dry laid clay paving slabs

(Image credit: Getty Images/Sewcream studios)

It's important to use permeable materials in a landscape design, as non-permeable materials, such as stone and concrete, contribute to flooding — as rainwater has to flow into local drains, rather than soak into the soil, as it would naturally. 

'Clay pavers are beautiful and I love using them,' says garden designer Manoj Malde, and they also make a good companion for some gravel landscaping ideas. 'However, to make sure the surface remains permeable, lay them on an unbound sub-base of crushed stone and fill the joints with free-draining aggregate such as sand or gravel.'

'Pavers laid over a bed of sand or gravel is known as dry laying. This method allows water to pass through the gaps between each paver. You can also allow moss, grass, thyme or baby's tears (Soleirolia Soleirolii) to grow in the gaps, which is a great way to breath life into hardscaping, that may otherwise look quite harsh and sterile.'   

'Gravel provides excellent drainage and is suitable for pathways, large areas, or as a base layer for other materials,' says David Thompson of Assembledge+. 'Its organic form is great for homes with an indoor/outdoor feel.' 

4. Porcelain

Ca'Pietra Vacation Porcelain Cordoba porcelain outdoor tiles

(Image credit: Ca' Pietra)

Porcelain is a popular choice and can be used as an alternative to natural stone. It's less expensive and is available in a wide choice of finishes. These range from colorful geometric tile patterns to neutral stone-effect styles. It's also possible to create a seamless indoor-outdoor look using frost-proof outdoor versions of indoor tiles.

'I’m a big fan of the versatility of porcelain pavers as well as their durability,' says Kat Aul Cervoni. 'They come in an enormous variety of colorways and textures to mimic the look of everything from travertine, to terrazzo, to bluestone, to cement. 

'Porcelain pavers can be used on weight-sensitive rooftops and balconies on a pedestal system, or installed the same way as tile or bluestone on-grade.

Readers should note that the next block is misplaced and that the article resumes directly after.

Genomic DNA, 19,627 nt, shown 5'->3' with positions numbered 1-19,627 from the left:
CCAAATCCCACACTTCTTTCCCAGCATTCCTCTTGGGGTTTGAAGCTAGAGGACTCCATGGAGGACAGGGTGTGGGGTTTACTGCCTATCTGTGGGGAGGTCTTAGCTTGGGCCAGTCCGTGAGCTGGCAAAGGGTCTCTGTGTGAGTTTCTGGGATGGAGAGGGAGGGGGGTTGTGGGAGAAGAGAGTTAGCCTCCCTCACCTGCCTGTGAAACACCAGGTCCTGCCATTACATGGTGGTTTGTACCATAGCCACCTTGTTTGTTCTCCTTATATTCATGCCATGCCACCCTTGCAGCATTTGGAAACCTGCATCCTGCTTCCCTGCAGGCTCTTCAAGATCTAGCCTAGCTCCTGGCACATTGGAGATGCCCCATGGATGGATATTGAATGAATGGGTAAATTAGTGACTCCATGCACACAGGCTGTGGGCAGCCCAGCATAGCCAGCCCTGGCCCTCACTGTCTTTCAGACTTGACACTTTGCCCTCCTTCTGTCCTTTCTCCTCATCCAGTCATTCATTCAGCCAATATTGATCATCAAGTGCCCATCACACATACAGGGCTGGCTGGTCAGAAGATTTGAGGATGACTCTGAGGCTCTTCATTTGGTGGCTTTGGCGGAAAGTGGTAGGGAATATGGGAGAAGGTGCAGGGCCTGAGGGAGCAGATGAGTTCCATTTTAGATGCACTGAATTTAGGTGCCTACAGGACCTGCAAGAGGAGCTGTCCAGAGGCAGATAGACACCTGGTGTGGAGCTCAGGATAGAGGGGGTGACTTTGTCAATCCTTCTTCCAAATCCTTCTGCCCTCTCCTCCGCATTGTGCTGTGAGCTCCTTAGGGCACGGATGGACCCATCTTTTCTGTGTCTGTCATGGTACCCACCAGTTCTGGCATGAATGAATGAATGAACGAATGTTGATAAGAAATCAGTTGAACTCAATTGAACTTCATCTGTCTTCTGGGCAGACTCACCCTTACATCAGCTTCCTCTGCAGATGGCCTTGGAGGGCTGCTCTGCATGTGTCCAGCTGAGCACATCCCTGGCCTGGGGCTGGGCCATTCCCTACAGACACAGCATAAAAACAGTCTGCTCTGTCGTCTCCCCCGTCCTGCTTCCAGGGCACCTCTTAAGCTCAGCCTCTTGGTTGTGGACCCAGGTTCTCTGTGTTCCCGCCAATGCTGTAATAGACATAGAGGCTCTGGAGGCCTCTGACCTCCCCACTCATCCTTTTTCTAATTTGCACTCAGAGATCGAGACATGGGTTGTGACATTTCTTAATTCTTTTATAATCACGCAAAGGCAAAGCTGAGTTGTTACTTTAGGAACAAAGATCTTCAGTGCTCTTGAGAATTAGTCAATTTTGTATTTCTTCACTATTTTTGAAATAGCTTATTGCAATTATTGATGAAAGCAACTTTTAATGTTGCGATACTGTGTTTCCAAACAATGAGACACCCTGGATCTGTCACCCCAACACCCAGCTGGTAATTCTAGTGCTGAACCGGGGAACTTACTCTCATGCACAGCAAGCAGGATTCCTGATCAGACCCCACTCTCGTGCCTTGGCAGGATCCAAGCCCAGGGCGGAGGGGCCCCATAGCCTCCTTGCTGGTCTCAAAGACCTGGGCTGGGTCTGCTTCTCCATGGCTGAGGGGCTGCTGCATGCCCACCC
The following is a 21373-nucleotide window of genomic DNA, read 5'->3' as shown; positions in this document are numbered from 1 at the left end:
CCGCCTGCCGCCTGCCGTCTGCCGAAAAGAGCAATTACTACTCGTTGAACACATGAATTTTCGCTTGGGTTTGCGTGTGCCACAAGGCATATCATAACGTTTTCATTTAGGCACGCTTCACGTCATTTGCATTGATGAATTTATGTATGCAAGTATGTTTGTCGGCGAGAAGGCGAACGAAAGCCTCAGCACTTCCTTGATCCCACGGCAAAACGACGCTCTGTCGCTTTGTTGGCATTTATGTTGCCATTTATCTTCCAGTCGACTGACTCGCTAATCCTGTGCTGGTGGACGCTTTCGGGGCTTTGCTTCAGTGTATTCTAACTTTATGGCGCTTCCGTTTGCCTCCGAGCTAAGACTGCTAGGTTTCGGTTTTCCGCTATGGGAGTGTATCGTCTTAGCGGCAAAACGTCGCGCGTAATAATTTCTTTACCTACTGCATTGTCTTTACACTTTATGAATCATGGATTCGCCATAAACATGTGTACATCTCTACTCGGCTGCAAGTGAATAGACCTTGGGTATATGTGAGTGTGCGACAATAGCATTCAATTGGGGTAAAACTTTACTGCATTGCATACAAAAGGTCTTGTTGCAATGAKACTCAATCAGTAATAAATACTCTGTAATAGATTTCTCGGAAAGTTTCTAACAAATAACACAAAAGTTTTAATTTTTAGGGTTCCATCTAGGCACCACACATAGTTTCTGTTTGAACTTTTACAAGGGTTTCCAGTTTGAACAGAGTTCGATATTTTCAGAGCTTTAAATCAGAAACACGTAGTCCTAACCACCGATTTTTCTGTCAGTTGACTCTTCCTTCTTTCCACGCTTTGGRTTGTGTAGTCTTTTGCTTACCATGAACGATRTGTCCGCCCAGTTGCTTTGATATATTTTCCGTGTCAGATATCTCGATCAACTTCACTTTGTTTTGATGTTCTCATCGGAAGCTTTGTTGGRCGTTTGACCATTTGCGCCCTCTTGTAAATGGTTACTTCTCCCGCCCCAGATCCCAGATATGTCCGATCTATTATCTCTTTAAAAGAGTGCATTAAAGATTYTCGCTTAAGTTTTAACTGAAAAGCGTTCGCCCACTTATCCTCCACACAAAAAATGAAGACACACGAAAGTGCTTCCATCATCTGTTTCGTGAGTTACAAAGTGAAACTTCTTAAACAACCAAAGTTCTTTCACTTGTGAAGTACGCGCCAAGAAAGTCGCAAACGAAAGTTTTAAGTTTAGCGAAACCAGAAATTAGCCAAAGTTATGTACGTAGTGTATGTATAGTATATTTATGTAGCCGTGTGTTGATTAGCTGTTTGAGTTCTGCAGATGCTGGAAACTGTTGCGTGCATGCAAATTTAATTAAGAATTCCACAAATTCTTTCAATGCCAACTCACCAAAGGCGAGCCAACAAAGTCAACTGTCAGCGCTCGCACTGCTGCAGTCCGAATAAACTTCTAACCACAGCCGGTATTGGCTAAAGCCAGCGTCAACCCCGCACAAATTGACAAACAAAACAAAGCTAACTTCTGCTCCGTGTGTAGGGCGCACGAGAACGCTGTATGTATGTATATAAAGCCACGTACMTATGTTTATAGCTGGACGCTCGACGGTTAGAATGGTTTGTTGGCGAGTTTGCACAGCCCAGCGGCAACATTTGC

'I love that they’re not prone to absorbing heat, so are comfortable to walk on even in the height of summer. They’re also extremely dense and non-porous so easy to keep clean.'

5. Concrete

Landscape project with concrete pavers by Assembledge+

(Image credit: Photography: Lisa Romerein / Project: Assembledge+)

Although often considered an 'urban' material due to its prevalence in cities, concrete can also work well in green spaces when used with consideration and care. 

'Concrete is a great material to use for many different applications in the garden,' says New York-based landscape designer Jonathan Fargion. 'I always recommend using a concrete base to stabilize stepping stones which would move with time as the soil shifts.

'Also concrete can be used for retaining walls and if poured well it can have the wood vain impression, assuming a very naturalistic form.'

'Concrete pavers are ideal for creating pathways or patios and can be made in any shape or color to match your home,' says David Thompson, Assembledge+. 'We like to use them in the front yard, creating a meandering path that leads to the entry of the house.

'A board-form concrete wall can also capture the texture and pattern of wood grain, creating unique and organic imprints on the concrete surface. Using wood as formwork is a sustainable option compared to plastic or metal, which are often not reusable and have a greater environmental impact. This type of concrete surface texture lends itself well to modern design projects.'

How many hardscape materials should I use in my backyard?

While there are a lot of materials to choose from for hardscaping, limiting your palette will help keep the space cohesive.

'Using too many different materials creates division in a garden, so limit your choice three,' suggests designer Manoj Malde. 'This will bring cohesion to your design and ensure different areas work in harmony together.'

Jacky Parker is a London-based freelance journalist and content creator, specialising in interiors, travel and food. From buying guides and real home case studies to shopping and news pages, she produces a wide range of features for national magazines and SEO content for websites

A long-time contributor to Livingetc, as a member of the team, she regularly reports on the latest trends, speaking to experts and discovering the latest tips. Jacky has also written  for other publications such as Homes and Gardens, Ideal Home, Red, Grand Designs, Sunday Times Style and AD, Country Homes and Interiors and ELLE Decoration.